Agribusiness  February 12, 2010

Million delivers letters of interest

More than a dozen Front Range water providers have expressed interest in obtaining water through a proposed pipeline from the Flaming Gorge/Green River watershed in southwest Wyoming – if Fort Collins developer Aaron Million can pull it off.

Last month, Million delivered to the U.S. Army Corps of Engineers letters of interest from water districts, municipalities, counties, ditch companies and others who said they could use some new water supplies. The letters were submitted in response to a request by the Corps to show evidence of need for the project.

The Corps is studying a proposal by Million to pipe water from the Flaming Gorge Reservoir in Wyoming along the Interstate 80 corridor and then bring it down to thirsty communities in southern Wyoming and along Colorado’s Front Range.

Gary Herman, president of the Groundwater Management Subdistrict of the Central Colorado Water Conservancy District in Greeley, was one who submitted a letter of interest on behalf of the Million Conservation Resource Group.

“We are interested in acquiring additional water supplies,” Herman wrote in a letter dated Jan. 13. “While we obviously cannot commit to acquire water from the MCRG Project absent agreement on price and all other terms, we can express an interest in exploring the acquisition of up to 50,000 acre-feet per year from the MCRG Project and in negotiating with you to explore such an arrangement.”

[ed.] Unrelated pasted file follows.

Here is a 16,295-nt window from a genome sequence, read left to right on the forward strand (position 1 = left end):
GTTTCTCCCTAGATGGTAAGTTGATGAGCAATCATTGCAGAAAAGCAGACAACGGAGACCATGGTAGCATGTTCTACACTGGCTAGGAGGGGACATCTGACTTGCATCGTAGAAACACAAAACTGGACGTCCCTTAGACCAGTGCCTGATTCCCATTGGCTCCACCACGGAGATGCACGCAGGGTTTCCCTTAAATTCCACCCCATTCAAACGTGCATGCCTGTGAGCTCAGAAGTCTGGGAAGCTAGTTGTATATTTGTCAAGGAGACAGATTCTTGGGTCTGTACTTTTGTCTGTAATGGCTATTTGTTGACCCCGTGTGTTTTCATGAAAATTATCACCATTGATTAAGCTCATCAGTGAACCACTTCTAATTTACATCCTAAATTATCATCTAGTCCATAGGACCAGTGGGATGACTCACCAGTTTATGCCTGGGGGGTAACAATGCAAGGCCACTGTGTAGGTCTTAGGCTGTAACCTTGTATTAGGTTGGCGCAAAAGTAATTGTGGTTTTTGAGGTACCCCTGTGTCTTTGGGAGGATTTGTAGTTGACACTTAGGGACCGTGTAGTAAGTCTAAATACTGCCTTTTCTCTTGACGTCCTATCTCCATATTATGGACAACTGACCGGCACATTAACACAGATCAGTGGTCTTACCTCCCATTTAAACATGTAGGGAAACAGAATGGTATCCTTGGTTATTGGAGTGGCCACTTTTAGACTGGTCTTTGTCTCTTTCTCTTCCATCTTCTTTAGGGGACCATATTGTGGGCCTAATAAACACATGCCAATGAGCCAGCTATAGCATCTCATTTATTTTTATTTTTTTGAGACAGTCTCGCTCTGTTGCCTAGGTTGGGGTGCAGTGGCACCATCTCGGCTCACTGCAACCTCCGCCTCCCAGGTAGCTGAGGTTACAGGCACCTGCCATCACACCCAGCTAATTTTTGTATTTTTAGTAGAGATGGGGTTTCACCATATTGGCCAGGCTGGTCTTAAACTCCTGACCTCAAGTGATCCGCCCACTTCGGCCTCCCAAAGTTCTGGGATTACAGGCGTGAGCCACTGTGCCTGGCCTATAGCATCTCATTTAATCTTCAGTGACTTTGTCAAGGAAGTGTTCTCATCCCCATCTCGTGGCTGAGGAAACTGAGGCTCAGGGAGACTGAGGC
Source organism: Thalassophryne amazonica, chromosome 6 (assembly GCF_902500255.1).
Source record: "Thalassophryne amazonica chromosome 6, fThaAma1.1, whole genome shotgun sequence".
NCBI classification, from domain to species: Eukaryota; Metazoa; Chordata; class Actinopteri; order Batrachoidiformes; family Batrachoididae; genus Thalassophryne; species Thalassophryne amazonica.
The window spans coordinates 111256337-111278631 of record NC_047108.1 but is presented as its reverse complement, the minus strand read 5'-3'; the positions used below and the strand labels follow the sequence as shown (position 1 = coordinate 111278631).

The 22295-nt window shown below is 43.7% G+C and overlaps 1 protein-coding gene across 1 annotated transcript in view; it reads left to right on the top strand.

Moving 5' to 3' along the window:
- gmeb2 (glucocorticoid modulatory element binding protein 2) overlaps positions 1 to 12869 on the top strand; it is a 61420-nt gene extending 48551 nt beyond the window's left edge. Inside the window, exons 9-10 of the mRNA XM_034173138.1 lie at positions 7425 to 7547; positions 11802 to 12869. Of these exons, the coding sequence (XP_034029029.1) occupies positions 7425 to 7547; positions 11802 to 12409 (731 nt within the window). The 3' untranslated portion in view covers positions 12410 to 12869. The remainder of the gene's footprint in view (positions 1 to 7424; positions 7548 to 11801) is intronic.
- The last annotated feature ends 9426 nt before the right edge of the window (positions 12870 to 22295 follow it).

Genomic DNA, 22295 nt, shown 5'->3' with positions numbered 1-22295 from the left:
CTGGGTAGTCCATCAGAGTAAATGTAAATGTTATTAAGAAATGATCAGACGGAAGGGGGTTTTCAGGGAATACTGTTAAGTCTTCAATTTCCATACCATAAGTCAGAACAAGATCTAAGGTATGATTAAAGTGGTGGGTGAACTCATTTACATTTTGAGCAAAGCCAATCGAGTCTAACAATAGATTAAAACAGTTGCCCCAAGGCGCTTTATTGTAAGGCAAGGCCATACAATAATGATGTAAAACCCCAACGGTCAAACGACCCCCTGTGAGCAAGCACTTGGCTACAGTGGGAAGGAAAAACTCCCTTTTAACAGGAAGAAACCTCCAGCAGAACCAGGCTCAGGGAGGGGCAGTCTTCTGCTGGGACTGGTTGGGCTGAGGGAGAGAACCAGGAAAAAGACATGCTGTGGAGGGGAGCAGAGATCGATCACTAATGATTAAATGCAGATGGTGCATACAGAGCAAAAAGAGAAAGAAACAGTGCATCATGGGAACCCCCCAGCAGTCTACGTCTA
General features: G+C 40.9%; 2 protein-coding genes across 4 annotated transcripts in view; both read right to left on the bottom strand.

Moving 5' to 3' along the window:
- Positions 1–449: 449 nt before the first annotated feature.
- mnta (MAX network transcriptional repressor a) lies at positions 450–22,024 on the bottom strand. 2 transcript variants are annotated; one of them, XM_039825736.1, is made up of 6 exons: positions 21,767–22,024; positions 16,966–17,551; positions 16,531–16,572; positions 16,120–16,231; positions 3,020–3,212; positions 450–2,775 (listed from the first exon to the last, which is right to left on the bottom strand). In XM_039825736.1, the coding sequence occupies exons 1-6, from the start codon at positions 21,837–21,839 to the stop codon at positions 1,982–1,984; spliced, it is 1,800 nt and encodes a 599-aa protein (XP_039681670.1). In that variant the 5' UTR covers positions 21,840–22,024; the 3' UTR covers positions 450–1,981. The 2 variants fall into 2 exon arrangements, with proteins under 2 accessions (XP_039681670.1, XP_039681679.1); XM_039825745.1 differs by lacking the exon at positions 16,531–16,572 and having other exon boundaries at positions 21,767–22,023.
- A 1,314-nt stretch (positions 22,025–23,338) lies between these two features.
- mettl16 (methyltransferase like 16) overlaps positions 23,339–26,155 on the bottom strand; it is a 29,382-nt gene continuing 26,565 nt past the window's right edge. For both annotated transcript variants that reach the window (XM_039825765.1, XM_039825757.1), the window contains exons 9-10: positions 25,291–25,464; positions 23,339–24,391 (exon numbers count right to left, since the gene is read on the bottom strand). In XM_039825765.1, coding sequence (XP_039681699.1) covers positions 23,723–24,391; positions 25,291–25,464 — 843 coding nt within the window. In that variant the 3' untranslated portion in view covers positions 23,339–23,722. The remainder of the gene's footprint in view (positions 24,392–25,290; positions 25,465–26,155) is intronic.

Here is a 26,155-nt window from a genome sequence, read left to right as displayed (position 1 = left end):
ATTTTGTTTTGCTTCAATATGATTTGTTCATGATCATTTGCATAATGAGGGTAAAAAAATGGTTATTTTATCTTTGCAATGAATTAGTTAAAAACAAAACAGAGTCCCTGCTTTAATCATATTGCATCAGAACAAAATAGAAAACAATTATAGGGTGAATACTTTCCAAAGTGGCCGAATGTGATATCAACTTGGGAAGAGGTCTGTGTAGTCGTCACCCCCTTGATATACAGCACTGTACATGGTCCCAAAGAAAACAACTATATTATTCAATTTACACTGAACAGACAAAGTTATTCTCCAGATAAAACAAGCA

Tom Cech, Central’s manager, said the water would be used to replace agriculture water for shut-down irrigation wells along the South Platte River. Cech said thousands of wells have been shut down by court order since 2003 because well owners had no way to replace water they pumped out of the river for their crops.

“There are still several thousand wells that have not pumped again,” he said. “Any source of water would be helpful.”

Need exceeds project scope

Million was able to solicit letters of interest for far more than the minimum 165,000 acre-feet he’s asking the Corps of Engineers to approve, which would be delivered through a pipeline of more than 400 miles with a price tag in the neighborhood of $3 billion to $4 billion.

“There’s at least 275,000 acre-feet of interest out there,” Million said. “The interest in the project underpins the benefits of the project overall.”

An acre-foot is the amount of water it would take to fill a one-acre space with one foot of water. That amount, 325,851 gallons, is roughly the equivalent of water consumed by a family of four in a year.

Million said benefits of the project include supplying municipalities with drinking water, preventing ag-land dry-up and enhancing river flows. “We were very pleased with the diversity of interest from the potential users of this project,” he said. “All these entities have different needs and interests, and I don’t think there’s ever been this amount of interest for a single project.”

Million said his project is designed to help preserve Front Range agriculture and be as environmentally friendly as possible. Growing up on a ranch along the Green River gave him a special affinity for those who work the land and respect the environment, he said.

“Environmental issues have infused this project from Day One,” he said. “Environmental protection is the cornerstone of what we’ve looked at first and foremost.”